PSL Benefits. Almost every California employee is entitled to 24 hours or three days of PSL annually. Effective on March 29, 2021 the state of California has required employers of more than 25 employees to provide up to 10 days or 80 hours of Supplemental COVID-19 PSL. This supplemental benefit expires September 30, 2021. Conditions for Supplemental PSL. Supplemental PSL is available if the employee is not able to work because (s)he:
1) is subject to a COVID-19 quarantine or isolation order, 2) has been advised to self-quarantine, 3) is attending an appointment to receive a vaccine, 4) is experiencing symptoms due to a vaccine, 5) is experiencing COVID-19 symptoms and is seeking a medical diagnosis, 6) is caring for a family member who is quarantining, or 7) if a child’s school or place of care is closed.
Required Notice. The law requires an employer to provide written notice of PSL or Supplemental PSL that is available to each employee. Notice must be provided each payday on the itemized wage statement (paycheck stub) or on a separate writing included with each paycheck. Many employers don’t understand the liability that is incurred in the event the available PSL or available Supplemental PSL is not included on the paycheck stub or on a separate writing with the paycheck.
Liability for Failure to Provide Notice. Per Labor Code § 248.5(b)(1), the Labor Commissioner may order “the payment of an additional sum in the form of an administrative penalty to an employee” whose rights are violated as a result of a violation of the Healthy Workplaces, Healthy Families Act.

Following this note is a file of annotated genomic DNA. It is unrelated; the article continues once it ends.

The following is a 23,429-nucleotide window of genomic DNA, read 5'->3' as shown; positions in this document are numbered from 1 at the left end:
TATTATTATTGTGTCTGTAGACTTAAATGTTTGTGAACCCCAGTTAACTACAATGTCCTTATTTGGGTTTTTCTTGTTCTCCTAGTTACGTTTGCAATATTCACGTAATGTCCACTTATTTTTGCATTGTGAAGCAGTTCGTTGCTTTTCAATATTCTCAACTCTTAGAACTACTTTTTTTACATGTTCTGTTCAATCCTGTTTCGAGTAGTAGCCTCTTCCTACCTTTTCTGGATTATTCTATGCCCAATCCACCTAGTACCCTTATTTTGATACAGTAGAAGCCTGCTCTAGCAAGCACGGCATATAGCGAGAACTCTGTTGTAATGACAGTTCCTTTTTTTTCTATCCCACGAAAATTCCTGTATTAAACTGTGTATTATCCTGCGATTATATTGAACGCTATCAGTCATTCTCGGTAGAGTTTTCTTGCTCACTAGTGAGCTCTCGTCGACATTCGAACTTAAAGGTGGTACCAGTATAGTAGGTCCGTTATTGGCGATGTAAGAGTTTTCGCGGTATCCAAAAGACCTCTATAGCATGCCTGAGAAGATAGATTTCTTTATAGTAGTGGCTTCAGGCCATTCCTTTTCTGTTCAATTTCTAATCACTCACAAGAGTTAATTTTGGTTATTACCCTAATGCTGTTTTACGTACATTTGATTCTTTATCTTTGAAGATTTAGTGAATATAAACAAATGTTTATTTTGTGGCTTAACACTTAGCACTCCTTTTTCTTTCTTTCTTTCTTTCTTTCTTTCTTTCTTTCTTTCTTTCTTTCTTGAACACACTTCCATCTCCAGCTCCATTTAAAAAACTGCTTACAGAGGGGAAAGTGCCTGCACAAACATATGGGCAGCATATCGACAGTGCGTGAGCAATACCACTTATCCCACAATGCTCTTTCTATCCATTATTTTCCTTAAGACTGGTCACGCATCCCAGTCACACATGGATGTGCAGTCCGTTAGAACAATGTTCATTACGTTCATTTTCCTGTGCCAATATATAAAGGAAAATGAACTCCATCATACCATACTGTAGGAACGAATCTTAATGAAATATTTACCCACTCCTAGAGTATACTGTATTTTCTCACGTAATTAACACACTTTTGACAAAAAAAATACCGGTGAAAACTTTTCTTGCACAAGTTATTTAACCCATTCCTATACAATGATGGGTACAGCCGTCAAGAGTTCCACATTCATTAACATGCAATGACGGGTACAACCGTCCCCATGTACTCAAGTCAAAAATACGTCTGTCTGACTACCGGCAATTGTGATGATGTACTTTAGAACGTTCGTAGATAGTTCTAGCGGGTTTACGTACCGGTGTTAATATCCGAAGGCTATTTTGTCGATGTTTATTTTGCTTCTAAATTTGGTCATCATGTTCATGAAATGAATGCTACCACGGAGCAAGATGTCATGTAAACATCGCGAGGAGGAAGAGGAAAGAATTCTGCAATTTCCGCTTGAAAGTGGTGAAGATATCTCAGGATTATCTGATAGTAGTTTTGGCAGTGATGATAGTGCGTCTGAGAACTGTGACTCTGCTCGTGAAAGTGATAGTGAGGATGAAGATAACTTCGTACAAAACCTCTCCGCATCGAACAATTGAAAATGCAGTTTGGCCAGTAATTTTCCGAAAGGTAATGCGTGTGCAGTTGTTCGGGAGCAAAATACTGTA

Labor Code 248.5(b)(3) describes this administrative penalty. If the employer’s violation of the Act results in harm to the employee or results in a violation of the rights of an employee, the administrative penalty is $50 per day not to exceed $4,000 per employee. The penalty is paid to the employee. In a hearing in which I (Doug Larsen) participated, the Hearing Officer in a hearing before the Labor Commissioner issued an award on behalf of an employee whose paycheck stubs did not include available PSL. The employee made it clear that he was never sick, that he never sought sick leave, and that he did not ask how much sick leave was available to him. He did not care. Nevertheless, the Hearing Officer wrote, “Defendant did admit Plaintiff was not provided written notice of available sick leave hours, therefore, Plaintiff is entitled to recover $4,000.00 pursuant to Labor Code section 248.5(b)(3) for other harm or violation of sick leave provisions.”
A seemingly harmless error resulted in a $4,000 penalty. Consider the employer with 26 employees who fails to include available Supplemental PSL on the paycheck stub. The penalty is $104,000.
Conclusion. It is critical for employers to understand and to comply with each of the wage and hour provisions imposed under California law. California has adopted a draconian system of enforcing minor violations of the law, even those violations that do not result in actual harm to an employee. I recommend that employers undergo an audit of their wage and hour practices. While the process is time-consuming and expensive, an audit is dwarfed by the substantial liability for damages, statutory damages, civil penalties and attorneys’ fees that can be imposed for a violation of the law.